|Publication number||US4062772 A|
|Application number||US 05/672,830|
|Publication date||Dec 13, 1977|
|Filing date||Apr 1, 1976|
|Priority date||Apr 1, 1976|
|Publication number||05672830, 672830, US 4062772 A, US 4062772A, US-A-4062772, US4062772 A, US4062772A|
|Inventors||E. O. Box, Jr., Floyd Farha, Jr.|
|Original Assignee||Phillips Petroleum Company|
|Export Citation||BiBTeX, EndNote, RefMan|
|Patent Citations (10), Referenced by (2), Classifications (11)|
|External Links: USPTO, USPTO Assignment, Espacenet|
This invention relates to the purification of organically polluted waters. In accordance with another aspect, this invention relates to a process for converting organic contaminated aqueous streams to fresh water by oxidation in the presence of a bismuth-promoted solid copper-manganese-oxygen catalyst. In accordance with another aspect, this invention relates to a continuous process for the abatement of water pollution by removing oxidizable organic wastes from aqueous streams by oxidizing these compounds, preferably in the liquid phase, in the presence of a solid copper manganite catalyst promoted with bismuth. In accordance with a further aspect, this invention relates to an improved copper manganite catalyst promoted with bismuth which catalyst has utility in oxidation reactions.
The problem of disposing of waste-containing waters has, in recent years, become more acute due to increasing population and increasing industrial activity. This is particularly true of waters which are polluted by the presence of organic materials such as waters discharged in a chemical process. Frequently, such waste waters contain organic materials in concentrations far too low for them to be conveniently or economically recoverable, yet in concentrations so high that it is impractical and undesirable to simply pump the waste water into available steams, rivers, lakes or ponds.
Some processes are known in which such organic-containing waste waters can be subjected to air oxidation under elevated temperatures. Such air oxidation converts most or all of the organic matter into harmless materials such as carbon dioxide or water vapor. This reaction is sometimes carried out in the presence of catalysts to promote the oxidation and to allow the reaction to be carried out under less severe conditions.
Although a number of catalysts and catalytic processes are known to carry out such air oxidation, not all catalysts which have activity for promoting oxidation have been found to be suitable. The conditions under which small amounts of organic wastes are oxidized in the presence of large amounts of water are relatively severe. The present invention provides an alternative catalyst and process to achieve this purpose. The outstanding feature of the invention is the activity and durability of the catalyst system.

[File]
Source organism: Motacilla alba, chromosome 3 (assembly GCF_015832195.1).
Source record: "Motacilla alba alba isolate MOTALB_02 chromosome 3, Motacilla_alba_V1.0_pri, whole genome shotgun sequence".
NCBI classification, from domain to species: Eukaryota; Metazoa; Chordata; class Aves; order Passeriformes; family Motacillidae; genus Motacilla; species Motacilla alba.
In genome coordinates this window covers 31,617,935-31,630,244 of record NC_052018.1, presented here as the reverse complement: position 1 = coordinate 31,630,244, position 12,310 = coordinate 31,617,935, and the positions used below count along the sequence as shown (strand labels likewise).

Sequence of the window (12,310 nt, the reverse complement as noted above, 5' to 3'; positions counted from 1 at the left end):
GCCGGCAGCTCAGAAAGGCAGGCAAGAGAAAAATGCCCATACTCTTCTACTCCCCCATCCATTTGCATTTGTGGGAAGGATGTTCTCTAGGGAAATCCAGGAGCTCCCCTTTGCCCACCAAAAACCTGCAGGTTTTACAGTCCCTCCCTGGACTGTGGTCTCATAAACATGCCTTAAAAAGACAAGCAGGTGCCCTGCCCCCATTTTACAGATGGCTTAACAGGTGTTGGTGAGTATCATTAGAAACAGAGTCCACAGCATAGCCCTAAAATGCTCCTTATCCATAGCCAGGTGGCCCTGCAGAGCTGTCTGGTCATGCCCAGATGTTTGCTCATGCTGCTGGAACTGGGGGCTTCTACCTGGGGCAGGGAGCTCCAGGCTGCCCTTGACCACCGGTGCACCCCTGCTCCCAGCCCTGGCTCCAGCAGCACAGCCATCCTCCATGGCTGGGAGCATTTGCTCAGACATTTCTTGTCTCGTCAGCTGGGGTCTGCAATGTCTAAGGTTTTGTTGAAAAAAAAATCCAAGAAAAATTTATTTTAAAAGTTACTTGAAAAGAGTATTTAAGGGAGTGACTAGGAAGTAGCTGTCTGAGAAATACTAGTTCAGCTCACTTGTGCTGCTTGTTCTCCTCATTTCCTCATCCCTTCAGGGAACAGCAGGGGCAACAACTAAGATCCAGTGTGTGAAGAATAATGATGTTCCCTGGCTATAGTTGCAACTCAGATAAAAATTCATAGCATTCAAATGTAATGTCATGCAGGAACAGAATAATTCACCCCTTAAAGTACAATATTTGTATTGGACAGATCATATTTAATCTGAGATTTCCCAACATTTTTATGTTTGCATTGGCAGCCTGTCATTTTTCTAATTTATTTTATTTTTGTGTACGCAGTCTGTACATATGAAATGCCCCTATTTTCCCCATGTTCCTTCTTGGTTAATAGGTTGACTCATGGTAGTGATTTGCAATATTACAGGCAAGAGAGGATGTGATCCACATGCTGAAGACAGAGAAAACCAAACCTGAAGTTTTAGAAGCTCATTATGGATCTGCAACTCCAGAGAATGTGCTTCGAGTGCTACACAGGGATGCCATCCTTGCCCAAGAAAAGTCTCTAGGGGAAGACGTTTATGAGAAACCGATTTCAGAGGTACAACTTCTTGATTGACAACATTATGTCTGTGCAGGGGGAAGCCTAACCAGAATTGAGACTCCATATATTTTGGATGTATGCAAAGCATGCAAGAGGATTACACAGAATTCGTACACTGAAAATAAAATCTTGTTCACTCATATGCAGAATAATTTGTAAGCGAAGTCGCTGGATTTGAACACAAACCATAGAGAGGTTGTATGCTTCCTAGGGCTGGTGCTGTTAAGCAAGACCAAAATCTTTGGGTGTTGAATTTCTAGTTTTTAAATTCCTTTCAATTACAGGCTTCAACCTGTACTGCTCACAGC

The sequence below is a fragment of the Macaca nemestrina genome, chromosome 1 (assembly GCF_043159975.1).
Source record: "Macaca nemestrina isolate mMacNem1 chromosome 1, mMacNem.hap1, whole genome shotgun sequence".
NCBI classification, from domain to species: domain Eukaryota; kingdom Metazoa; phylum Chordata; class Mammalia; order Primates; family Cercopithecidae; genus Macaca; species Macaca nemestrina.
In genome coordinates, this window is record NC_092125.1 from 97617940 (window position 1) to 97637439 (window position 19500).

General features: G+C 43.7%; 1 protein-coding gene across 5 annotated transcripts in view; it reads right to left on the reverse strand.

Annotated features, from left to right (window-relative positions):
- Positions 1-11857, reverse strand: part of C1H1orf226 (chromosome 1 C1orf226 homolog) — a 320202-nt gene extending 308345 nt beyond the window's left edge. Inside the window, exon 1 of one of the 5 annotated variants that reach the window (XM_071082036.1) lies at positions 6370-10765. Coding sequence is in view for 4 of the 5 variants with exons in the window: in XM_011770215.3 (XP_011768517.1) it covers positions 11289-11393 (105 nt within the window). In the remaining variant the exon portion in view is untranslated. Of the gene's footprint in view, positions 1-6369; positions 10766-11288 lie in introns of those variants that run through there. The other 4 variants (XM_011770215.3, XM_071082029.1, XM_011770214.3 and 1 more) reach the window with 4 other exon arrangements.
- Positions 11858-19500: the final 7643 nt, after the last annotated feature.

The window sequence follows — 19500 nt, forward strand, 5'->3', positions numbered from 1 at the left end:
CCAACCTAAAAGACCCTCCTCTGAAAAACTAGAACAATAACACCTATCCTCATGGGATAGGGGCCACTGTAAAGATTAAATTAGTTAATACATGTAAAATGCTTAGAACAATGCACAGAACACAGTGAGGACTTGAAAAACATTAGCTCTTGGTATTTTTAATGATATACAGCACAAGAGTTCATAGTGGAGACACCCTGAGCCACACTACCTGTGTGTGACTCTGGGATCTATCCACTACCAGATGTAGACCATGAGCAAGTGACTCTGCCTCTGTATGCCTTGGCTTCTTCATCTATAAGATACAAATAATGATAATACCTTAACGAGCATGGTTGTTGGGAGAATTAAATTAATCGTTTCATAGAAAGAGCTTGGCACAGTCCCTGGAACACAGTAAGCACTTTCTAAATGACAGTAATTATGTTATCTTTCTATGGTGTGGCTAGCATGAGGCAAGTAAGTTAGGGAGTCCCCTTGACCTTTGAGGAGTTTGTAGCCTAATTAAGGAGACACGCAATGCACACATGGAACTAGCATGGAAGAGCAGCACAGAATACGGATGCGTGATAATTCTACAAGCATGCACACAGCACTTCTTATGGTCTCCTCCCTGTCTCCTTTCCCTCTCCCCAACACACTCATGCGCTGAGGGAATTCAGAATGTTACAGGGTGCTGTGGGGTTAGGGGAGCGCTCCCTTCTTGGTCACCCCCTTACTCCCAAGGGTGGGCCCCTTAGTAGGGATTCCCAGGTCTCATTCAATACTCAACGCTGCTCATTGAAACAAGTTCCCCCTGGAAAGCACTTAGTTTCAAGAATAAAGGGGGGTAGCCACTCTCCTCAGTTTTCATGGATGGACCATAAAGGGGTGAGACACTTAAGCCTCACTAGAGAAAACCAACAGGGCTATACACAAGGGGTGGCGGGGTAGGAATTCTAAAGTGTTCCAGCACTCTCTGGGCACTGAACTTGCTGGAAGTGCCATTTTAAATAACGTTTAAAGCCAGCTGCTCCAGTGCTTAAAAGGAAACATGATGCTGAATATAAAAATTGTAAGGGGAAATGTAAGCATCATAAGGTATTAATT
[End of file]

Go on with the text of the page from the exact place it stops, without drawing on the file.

Accordingly, an object of this invention is to provide an improved process for the purification of organically polluted water.
Another object of this invention is to provide a process for the purification of water streams containing oxygen-containing compounds.
A further object of this invention is to provide an improved oxidation catalyst.
Other objects and aspects, as well as the several advantages of the invention, will be apparent to those skilled in the art upon reading the specification and the appended claims.
In accordance with the invention, a process is provided for converting water contaminated with organic materials to an aqueous product by contacting contaminated aqueous streams under oxidation conditions with a bismuth-promoted solid copper-manganese-oxygen catalyst (copper manganite).
More specifically, in accordance with the invention, a process is provided for continuously converting organic contaminated aqueous streams to fresh water by contacting such an aqueous stream in the liquid or vapor phase with a solid copper manganite catalyst promoted with bismuth under conditions to produce water essentially free of pollutants.
Further, in accordance with the invention, an improved catalyst useful for oxidation reactions is provided by promoting solid copper manganite with bismuth.
The pollutants, for example, are dissolved and suspended olefins, paraffins, aromatics, naphthenes, and oxygenated organic compounds including acids, alcohols, aldehydes, ethers, ketones, and the like contained in waste water produced from various chemical and biological sources.
The solid copper manganite catalyst compositions utilized in this invention consist of copper, manganese, and oxygen in which the atomic ratio of copper to manganese can vary from about 0.25:1 to about 4:1. Particularly useful compositions have empirical formulas such as Cu3 Mn2 O6, Cu2 Mn2 O5, CuMnO2, CuMn2 O3, CuMn3 O4, and CuMn2 O4, and mixtures thereof. These catalysts are prepared by employing conventional techniques including intimate mixing of the oxides or hydroxides by ball milling, grinding, and the like, and by coprecipitation of the oxalates or hydroxides from a solution containing dissolved salts of the metals. The precipitate is washed to remove soluble contaminants such as, for example, potassium nitrate, sodium chloride, sodium sulfate, and the like. The purified material is then dried and calcined in air for about 30 minutes to 20 hours or longer at temperatures ranging from bout 500° to 1600° F (260°-871° C), more preferably from about 900°-1100° F (482°-593° C).
The catalysts contemplated in the practice of this invention comprise solid compositions of copper, manganese, and oxygen (copper manganite) promoted with a bismuth compound.
Metal compounds that can be used in preparing the catalysts include the acetates, chlorides, hydroxides, oxides, nitrates, sulfates, and the like, and mixtures thereof. Exemplary compounds, for example, include copper acetate, copper nitrate, copper oxides, copper sulfate, manganese chloride, manganese nitrate, manganese oxides, manganese sulfate, bismuth chloride, bismuth hydroxide, bismuth nitrate, bismuth oxalate, bismuth oxides, and the like, and mixtures thereof.